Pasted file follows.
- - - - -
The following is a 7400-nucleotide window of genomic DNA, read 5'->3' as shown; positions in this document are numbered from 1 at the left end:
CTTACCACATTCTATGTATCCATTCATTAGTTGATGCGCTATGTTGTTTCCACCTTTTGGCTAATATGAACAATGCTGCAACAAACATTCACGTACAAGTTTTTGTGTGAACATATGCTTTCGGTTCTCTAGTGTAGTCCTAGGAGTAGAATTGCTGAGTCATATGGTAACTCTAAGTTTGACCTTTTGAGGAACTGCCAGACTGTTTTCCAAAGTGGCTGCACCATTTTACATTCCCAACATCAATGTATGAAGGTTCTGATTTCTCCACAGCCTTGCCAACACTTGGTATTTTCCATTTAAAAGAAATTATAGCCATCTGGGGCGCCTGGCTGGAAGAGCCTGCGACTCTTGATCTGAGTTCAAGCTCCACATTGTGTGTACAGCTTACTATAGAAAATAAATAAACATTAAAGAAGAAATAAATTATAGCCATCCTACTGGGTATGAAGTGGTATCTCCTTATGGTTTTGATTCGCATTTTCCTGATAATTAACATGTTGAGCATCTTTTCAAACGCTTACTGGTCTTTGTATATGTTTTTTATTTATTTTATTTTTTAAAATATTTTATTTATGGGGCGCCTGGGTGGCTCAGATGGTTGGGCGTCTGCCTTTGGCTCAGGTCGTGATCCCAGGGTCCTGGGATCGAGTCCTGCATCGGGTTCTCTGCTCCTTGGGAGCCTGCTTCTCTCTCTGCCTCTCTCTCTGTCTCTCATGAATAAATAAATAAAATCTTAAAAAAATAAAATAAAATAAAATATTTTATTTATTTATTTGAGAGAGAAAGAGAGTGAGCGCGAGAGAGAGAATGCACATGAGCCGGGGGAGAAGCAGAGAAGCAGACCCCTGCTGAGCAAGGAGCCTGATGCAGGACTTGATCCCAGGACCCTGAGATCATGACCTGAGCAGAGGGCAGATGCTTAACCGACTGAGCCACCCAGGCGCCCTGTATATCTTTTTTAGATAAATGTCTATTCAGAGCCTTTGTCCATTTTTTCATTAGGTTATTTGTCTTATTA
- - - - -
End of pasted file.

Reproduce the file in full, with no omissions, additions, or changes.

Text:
The following is a 7400-nucleotide window of genomic DNA, read 5'->3' as shown; positions in this document are numbered from 1 at the left end:
CTTACCACATTCTATGTATCCATTCATTAGTTGATGCGCTATGTTGTTTCCACCTTTTGGCTAATATGAACAATGCTGCAACAAACATTCACGTACAAGTTTTTGTGTGAACATATGCTTTCGGTTCTCTAGTGTAGTCCTAGGAGTAGAATTGCTGAGTCATATGGTAACTCTAAGTTTGACCTTTTGAGGAACTGCCAGACTGTTTTCCAAAGTGGCTGCACCATTTTACATTCCCAACATCAATGTATGAAGGTTCTGATTTCTCCACAGCCTTGCCAACACTTGGTATTTTCCATTTAAAAGAAATTATAGCCATCTGGGGCGCCTGGCTGGAAGAGCCTGCGACTCTTGATCTGAGTTCAAGCTCCACATTGTGTGTACAGCTTACTATAGAAAATAAATAAACATTAAAGAAGAAATAAATTATAGCCATCCTACTGGGTATGAAGTGGTATCTCCTTATGGTTTTGATTCGCATTTTCCTGATAATTAACATGTTGAGCATCTTTTCAAACGCTTACTGGTCTTTGTATATGTTTTTTATTTATTTTATTTTTTAAAATATTTTATTTATGGGGCGCCTGGGTGGCTCAGATGGTTGGGCGTCTGCCTTTGGCTCAGGTCGTGATCCCAGGGTCCTGGGATCGAGTCCTGCATCGGGTTCTCTGCTCCTTGGGAGCCTGCTTCTCTCTCTGCCTCTCTCTCTGTCTCTCATGAATAAATAAATAAAATCTTAAAAAAATAAAATAAAATAAAATATTTTATTTATTTATTTGAGAGAGAAAGAGAGTGAGCGCGAGAGAGAGAATGCACATGAGCCGGGGGAGAAGCAGAGAAGCAGACCCCTGCTGAGCAAGGAGCCTGATGCAGGACTTGATCCCAGGACCCTGAGATCATGACCTGAGCAGAGGGCAGATGCTTAACCGACTGAGCCACCCAGGCGCCCTGTATATCTTTTTTAGATAAATGTCTATTCAGAGCCTTTGTCCATTTTTTCATTAGGTTATTTGTCTTATTA